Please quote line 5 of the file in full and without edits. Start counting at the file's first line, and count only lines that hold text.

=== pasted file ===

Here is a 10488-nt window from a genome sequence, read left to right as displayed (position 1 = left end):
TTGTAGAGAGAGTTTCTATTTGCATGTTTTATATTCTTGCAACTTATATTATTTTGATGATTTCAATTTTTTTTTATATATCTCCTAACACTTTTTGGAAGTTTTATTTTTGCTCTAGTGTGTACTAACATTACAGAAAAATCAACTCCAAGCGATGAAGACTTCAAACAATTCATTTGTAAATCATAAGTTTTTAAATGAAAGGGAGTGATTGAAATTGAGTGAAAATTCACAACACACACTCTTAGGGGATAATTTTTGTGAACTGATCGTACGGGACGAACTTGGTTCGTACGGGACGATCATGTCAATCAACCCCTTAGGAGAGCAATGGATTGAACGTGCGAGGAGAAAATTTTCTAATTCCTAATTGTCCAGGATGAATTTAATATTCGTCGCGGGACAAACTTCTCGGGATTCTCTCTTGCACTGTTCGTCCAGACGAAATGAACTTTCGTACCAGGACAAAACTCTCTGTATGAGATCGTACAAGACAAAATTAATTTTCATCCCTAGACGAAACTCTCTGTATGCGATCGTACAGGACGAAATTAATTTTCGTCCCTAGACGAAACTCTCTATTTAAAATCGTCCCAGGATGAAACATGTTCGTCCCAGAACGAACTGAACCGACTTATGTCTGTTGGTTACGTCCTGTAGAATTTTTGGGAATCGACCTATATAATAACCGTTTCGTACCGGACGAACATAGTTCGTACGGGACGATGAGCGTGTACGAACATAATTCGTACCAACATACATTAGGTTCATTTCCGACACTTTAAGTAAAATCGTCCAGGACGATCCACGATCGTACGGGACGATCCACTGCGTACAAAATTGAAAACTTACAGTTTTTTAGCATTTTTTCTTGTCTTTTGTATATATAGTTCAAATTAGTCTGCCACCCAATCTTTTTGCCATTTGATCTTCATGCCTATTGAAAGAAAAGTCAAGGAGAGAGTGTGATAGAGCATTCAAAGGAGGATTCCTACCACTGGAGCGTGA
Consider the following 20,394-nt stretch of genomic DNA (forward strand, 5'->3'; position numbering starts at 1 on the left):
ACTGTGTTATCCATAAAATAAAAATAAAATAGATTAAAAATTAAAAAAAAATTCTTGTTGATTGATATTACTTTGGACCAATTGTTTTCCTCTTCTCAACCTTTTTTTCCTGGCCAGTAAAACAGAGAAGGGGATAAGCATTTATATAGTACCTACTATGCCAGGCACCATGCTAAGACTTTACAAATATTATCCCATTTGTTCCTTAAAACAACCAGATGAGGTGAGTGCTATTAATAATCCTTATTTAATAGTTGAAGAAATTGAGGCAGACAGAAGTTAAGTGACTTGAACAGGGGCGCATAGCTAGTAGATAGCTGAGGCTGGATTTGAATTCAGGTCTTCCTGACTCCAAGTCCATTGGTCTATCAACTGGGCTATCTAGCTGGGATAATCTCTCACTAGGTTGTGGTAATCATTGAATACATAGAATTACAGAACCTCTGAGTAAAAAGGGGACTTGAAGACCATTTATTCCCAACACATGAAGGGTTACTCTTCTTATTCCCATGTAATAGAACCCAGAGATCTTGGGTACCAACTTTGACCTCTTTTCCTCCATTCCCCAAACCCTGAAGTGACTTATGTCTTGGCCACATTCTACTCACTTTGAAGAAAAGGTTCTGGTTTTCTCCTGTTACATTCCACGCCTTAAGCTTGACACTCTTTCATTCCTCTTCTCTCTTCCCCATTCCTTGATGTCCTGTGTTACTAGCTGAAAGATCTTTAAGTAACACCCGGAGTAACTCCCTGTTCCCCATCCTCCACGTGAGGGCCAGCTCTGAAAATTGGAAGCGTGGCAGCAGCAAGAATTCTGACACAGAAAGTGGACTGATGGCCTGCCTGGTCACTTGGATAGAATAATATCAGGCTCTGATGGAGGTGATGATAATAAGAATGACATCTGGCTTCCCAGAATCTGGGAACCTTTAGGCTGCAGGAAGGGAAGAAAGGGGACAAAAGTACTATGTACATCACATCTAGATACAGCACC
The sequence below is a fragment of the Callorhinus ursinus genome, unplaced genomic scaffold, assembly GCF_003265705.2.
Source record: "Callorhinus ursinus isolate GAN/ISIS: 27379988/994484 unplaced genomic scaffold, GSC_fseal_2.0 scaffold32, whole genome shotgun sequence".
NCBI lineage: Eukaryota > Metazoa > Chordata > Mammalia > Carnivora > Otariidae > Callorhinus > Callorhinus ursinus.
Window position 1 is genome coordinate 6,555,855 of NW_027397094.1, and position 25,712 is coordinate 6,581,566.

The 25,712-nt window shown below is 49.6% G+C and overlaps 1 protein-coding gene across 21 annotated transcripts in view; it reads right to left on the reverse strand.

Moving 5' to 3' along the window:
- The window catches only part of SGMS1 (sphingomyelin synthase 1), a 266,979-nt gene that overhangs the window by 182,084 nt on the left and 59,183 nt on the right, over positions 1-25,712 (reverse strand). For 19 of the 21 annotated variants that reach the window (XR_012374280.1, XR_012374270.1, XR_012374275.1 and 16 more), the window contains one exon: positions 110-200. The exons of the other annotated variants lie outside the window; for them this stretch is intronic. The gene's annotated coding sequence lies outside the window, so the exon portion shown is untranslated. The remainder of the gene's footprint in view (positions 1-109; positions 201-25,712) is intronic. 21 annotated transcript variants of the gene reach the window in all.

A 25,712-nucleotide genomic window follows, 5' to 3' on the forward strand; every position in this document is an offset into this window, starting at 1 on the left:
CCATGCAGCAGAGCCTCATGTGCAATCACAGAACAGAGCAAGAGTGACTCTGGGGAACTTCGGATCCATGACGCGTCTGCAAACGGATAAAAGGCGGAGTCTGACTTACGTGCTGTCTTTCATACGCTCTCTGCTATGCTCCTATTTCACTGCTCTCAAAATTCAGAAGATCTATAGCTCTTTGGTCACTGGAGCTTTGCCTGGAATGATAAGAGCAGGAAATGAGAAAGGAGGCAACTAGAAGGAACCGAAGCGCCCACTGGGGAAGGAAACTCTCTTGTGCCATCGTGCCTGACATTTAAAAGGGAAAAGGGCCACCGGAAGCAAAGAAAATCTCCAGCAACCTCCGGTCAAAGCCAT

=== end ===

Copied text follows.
The sequence below is a fragment of the Callorhinus ursinus genome, unplaced genomic scaffold, assembly GCF_003265705.2.